Most of the substantial reforms that began in the mid-1980s and continued through the early 1990s reflected a new orientation to market-led economic development. In some cases, however, important new policies reflected the longstanding government concern that the private marketplace could not be trusted to ensure politically desirable outcomes. This was particularly true of policies concerning the processing of Indonesia's valuable natural resources and the sensitive area of pribumi business development.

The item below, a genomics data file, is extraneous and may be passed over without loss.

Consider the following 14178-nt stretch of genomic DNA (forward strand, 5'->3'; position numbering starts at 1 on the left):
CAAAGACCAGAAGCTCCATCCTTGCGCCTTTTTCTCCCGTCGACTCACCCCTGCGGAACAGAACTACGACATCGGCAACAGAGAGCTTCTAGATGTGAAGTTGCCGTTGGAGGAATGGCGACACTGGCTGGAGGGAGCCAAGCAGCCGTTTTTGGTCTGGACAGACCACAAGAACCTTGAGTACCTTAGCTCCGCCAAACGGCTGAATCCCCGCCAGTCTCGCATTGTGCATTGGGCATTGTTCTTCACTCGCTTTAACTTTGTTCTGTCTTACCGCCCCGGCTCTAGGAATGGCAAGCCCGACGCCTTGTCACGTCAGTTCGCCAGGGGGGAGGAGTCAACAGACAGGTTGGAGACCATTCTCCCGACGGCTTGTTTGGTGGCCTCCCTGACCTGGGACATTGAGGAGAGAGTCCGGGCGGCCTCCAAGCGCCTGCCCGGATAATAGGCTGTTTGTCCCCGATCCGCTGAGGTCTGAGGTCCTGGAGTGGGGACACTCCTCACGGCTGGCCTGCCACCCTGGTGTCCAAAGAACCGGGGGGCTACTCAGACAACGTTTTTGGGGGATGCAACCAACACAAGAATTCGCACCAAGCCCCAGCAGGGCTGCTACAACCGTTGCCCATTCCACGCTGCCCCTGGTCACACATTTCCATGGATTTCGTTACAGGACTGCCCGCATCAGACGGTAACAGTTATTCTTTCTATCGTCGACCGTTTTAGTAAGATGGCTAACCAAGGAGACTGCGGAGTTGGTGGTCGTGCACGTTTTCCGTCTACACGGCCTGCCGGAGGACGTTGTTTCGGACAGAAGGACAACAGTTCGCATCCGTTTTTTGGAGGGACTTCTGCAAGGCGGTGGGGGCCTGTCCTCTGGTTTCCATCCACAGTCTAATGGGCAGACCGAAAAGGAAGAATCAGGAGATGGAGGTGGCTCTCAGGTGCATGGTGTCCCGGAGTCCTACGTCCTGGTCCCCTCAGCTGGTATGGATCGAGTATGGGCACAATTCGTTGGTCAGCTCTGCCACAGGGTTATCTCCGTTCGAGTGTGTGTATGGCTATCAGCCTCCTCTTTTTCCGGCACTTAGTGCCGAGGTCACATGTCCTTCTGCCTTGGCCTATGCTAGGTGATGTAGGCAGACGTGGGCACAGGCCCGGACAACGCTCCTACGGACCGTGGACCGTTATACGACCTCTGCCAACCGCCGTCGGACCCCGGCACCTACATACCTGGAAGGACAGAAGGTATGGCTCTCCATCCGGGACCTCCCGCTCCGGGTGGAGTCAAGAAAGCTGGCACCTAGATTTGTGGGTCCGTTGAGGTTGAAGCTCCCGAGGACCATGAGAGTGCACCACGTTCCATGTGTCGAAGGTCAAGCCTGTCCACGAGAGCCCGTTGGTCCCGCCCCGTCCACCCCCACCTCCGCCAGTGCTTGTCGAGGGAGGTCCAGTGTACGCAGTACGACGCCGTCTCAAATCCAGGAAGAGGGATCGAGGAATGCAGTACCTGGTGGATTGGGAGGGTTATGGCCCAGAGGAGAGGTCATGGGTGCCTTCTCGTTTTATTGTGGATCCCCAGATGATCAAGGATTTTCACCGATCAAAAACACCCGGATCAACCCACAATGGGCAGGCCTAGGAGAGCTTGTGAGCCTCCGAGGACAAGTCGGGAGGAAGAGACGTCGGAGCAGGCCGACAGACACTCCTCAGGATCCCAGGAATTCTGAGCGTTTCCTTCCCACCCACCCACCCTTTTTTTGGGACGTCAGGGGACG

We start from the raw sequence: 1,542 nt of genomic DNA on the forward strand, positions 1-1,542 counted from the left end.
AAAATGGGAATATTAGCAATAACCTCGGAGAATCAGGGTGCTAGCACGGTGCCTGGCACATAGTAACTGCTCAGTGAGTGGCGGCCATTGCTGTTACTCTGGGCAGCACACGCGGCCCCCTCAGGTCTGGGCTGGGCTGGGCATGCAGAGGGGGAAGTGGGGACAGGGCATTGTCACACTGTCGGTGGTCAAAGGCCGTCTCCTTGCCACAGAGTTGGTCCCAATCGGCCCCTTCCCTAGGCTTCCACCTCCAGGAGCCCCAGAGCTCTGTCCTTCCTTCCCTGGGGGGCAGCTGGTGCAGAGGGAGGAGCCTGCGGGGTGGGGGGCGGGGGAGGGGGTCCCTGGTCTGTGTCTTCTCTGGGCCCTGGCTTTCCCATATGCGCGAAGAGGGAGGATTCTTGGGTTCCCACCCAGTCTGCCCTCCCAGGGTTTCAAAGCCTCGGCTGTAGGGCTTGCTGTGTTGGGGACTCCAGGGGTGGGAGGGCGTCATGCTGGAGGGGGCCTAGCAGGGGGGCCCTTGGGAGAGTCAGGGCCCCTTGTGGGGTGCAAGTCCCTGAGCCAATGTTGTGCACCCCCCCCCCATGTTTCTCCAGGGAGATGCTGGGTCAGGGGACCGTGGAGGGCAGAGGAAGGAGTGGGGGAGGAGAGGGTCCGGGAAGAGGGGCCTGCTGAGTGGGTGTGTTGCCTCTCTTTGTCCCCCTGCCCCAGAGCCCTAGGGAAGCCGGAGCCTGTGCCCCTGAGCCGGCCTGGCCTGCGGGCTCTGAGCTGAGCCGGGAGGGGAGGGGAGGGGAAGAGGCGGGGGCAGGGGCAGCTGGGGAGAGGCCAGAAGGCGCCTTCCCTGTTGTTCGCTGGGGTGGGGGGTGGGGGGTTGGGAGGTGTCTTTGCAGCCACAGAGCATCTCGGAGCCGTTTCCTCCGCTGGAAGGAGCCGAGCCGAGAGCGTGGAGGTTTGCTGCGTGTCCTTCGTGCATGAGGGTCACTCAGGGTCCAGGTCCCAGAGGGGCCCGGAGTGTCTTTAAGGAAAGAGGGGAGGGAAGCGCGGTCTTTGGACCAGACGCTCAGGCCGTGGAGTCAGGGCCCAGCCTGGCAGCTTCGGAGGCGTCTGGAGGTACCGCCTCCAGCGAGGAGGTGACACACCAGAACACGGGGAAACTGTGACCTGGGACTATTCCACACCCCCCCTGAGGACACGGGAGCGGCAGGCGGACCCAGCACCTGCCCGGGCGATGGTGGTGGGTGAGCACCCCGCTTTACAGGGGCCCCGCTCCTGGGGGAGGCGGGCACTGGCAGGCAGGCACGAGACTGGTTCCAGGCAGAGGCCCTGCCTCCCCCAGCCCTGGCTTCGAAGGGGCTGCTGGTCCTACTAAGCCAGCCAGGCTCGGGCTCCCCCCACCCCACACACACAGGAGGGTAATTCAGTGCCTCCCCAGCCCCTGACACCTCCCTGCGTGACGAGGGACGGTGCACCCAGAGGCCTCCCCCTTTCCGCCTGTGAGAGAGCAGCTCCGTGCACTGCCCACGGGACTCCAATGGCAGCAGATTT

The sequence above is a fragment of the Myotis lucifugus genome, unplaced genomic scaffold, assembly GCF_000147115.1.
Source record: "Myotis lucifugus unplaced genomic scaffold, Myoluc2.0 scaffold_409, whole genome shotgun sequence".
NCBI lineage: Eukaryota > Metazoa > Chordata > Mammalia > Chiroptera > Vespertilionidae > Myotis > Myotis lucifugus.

Indonesia was the world's leading exporter of tropical logs in 1979, accounting for 41 percent of the world market. Concerns about environmental degradation and the lack of domestic log processing capacity led to restrictions on log exports beginning in 1980, culminating in a complete ban on log exports in 1985 (see Forestry , this ch.). The intent was primarily to foster the nascent plywood and sawmill industry, which could in turn export its output and expand employment and industry within the country. By 1988 Indonesia supplied almost 30 percent of world exports of plywood. The success of this policy led to other similar initiatives, including a ban on raw rattan exports in 1988 to foster the domestic rattan furniture industry and a substantial export tax on sawn timber in 1990 to promote the domestic wood furniture industry.